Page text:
Vincent Berquez has published regularly in magazine for many years.

His book of poetry, called: The Sound of Blossom Falling, was recently published by CyberWit in London.

“The main point about these poems is deep emotion and concrete theme. We notice very impressive ardour of imagination in these poem.”


The Sound of Blossom falling

He talks of her with the simple love of a father,
describing how they walked the verdant path
and along the softness of the hardy hills
entwined in each other’s presence.

He feeds the dialogue of his love of nature
as he gazes and points out
the crisp colours and myriad greens –

he asks if she sees what he sees,
if she hears what he hears –

and as she looks and thinks
with a bright child’s mind
she says ‘I can hear the sound of blossom falling.’

They both stand still and listen for a moment.


The Sound of Blossom Falling
Author: Vincent Berquez
Binding: Paperback
Language: ‎ English
86 pages
Pub. Date: 2021
ISBN-10: ‎9390601096
ISBN-13: ‎978-9390601097
Dimensions: ‎13.97 x 0.56 x 21.59 cm

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More in: #Editors Choice Archiv, - Book News, - Bookstores, Archive A-B, Archive A-B, Berquez, Vincent

Louise Aston: Die wilde Rose

Die wilde Rose

Da droben auf einsamer Höhe
Die wilde Rose blüht,
Und wer sie von Ferne gesehen,
In heißer Sehnsucht erglüht.

Zu ihr über Felsen und Klüfte
Ein kühner Jäger klimmt.
Schon ist er in nächster Nähe –
Das Auge in Thränen ihm schwimmt.

Er will sie erfassen und pflücken.
Da strauchelt jäh sein Fuß;
Des Abgrunds finstere Tiefe
Empfängt ihn mit kaltem Kuß.

Da droben auf einsamer Höhe
Die wilde Rose blüht,
Und wer sie von Ferne gesehen.
In heißer Sehnsucht erglüht. –

Louise Aston
Die wilde Rose

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More in: # Classic Poetry Archive, Archive A-B, Archive A-B, Feminism

Bess Brenck-Kalischer: Die Tänzerin

Die Tänzerin

Denn tanzen muss sie.
Dem tollen Rad verflochten
Gliedert sie Chaos,
Schwendet Quellen,
Stampft zuckende Krater.
Im Drang
Des großen Taktes
Tanzt sie Gestirne.

Bess Brenck-Kalischer
(Betty Levy, 1878-1933)
Die Tänzerin

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Bert Bevers: Achter de dijk


Achter de dijk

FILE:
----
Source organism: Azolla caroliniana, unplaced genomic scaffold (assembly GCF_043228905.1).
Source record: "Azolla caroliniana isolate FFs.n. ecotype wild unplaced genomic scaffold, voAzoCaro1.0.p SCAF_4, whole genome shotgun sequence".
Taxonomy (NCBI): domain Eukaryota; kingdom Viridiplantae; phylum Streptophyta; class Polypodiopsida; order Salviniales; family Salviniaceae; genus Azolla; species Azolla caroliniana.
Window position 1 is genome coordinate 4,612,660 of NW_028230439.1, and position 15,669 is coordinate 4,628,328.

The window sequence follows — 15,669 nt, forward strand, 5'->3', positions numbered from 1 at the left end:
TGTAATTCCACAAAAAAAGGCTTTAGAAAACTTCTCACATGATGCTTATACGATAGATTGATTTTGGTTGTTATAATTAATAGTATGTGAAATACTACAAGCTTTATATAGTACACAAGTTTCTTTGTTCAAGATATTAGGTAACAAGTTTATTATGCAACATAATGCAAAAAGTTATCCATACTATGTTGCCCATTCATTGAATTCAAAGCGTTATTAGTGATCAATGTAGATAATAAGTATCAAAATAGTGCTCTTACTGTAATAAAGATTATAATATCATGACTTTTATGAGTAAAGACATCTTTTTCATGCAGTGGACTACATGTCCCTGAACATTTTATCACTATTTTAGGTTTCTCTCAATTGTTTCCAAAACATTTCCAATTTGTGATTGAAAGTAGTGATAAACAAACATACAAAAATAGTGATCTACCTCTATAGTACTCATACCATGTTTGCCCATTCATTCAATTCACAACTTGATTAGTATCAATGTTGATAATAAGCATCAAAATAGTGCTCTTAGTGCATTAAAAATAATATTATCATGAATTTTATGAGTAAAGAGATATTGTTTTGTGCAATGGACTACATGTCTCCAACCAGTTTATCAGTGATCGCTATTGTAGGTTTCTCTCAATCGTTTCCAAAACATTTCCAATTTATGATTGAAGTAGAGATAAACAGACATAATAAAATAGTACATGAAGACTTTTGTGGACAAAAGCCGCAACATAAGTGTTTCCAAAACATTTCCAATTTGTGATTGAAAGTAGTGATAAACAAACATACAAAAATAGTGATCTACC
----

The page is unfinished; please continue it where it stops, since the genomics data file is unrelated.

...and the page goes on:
Achter de dijk ligt
water. Ik weet het.
Er gaan boten doorheen
en de meeuwen kennen
het getij.

Zo af en toe duikt
er wel eens een
zekerheid op.

Bert Bevers
Achter de dijk
Uit: Het verlangen naar heimwee, Dijkpers, Bath, 1982

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Master Suffering Poems by CM Burroughs

Master Suffering pendulates between yield and command; the bodies of this book are supplicant yet seething—they want nothing more than to survive.

But how does a woman survive?

One’s own healthy body helps, but illness is one of the masters of this book.

Faith can be a salve for the inscrutable ailments of the body, but God is unreliable in these poems.

The female bodies of Master Suffering want power; they want to control and to correct the suffering they witness and withstand.

CM Burroughs is Associate Professor of Poetry at Columbia College Chicago. She is the author of two collections: The Vital System (Tupelo Press, 2012) and Master Suffering (Tupelo Press, 2020.) Burroughs has been awarded fellowships and grants from Yaddo, the MacDowell Colony, Djerassi Foundation, Virginia Center for the Creative Arts, and Cave Canem Foundation. She has received commissions from the Studio Museum of Harlem and the Warhol Museum to create poetry in response to art installations. Burroughs’ poetry has appeared in many journals and anthologies.

Master Suffering
by CM Burroughs
Format: Paperback
Published: Jan. 2021
Tupelo Press, Inc.
ISBN: 978-1-946482-38-9

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More in: #Editors Choice Archiv, - Book Lovers, - Book News, Archive A-B, Archive A-B, Art & Literature News